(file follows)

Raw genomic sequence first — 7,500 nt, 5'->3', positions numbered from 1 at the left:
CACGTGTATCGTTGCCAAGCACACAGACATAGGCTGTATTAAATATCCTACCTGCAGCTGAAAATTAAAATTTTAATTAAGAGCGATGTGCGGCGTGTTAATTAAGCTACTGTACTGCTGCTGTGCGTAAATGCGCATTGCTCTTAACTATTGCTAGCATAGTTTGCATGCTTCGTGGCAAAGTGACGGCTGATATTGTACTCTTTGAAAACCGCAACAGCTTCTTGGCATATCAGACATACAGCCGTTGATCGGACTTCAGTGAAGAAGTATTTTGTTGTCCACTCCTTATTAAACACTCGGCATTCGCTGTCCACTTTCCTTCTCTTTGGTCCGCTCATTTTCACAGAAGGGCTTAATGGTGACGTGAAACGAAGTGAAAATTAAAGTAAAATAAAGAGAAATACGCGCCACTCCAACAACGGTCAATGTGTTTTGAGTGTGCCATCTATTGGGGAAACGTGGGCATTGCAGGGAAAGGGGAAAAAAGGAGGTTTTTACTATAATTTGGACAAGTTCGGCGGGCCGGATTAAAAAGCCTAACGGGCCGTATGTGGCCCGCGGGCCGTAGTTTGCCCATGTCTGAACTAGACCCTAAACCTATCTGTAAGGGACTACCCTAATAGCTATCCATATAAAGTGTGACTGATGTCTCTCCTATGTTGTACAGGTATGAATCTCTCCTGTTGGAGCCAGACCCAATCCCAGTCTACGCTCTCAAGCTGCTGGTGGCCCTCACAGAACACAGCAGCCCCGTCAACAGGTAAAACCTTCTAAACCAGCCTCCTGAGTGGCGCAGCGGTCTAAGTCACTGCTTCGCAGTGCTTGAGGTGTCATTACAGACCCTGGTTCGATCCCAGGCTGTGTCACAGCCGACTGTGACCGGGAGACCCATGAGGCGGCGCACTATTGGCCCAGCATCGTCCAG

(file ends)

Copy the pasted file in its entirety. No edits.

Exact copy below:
Raw genomic sequence first — 7,500 nt, 5'->3', positions numbered from 1 at the left:
CACGTGTATCGTTGCCAAGCACACAGACATAGGCTGTATTAAATATCCTACCTGCAGCTGAAAATTAAAATTTTAATTAAGAGCGATGTGCGGCGTGTTAATTAAGCTACTGTACTGCTGCTGTGCGTAAATGCGCATTGCTCTTAACTATTGCTAGCATAGTTTGCATGCTTCGTGGCAAAGTGACGGCTGATATTGTACTCTTTGAAAACCGCAACAGCTTCTTGGCATATCAGACATACAGCCGTTGATCGGACTTCAGTGAAGAAGTATTTTGTTGTCCACTCCTTATTAAACACTCGGCATTCGCTGTCCACTTTCCTTCTCTTTGGTCCGCTCATTTTCACAGAAGGGCTTAATGGTGACGTGAAACGAAGTGAAAATTAAAGTAAAATAAAGAGAAATACGCGCCACTCCAACAACGGTCAATGTGTTTTGAGTGTGCCATCTATTGGGGAAACGTGGGCATTGCAGGGAAAGGGGAAAAAAGGAGGTTTTTACTATAATTTGGACAAGTTCGGCGGGCCGGATTAAAAAGCCTAACGGGCCGTATGTGGCCCGCGGGCCGTAGTTTGCCCATGTCTGAACTAGACCCTAAACCTATCTGTAAGGGACTACCCTAATAGCTATCCATATAAAGTGTGACTGATGTCTCTCCTATGTTGTACAGGTATGAATCTCTCCTGTTGGAGCCAGACCCAATCCCAGTCTACGCTCTCAAGCTGCTGGTGGCCCTCACAGAACACAGCAGCCCCGTCAACAGGTAAAACCTTCTAAACCAGCCTCCTGAGTGGCGCAGCGGTCTAAGTCACTGCTTCGCAGTGCTTGAGGTGTCATTACAGACCCTGGTTCGATCCCAGGCTGTGTCACAGCCGACTGTGACCGGGAGACCCATGAGGCGGCGCACTATTGGCCCAGCATCGTCCAG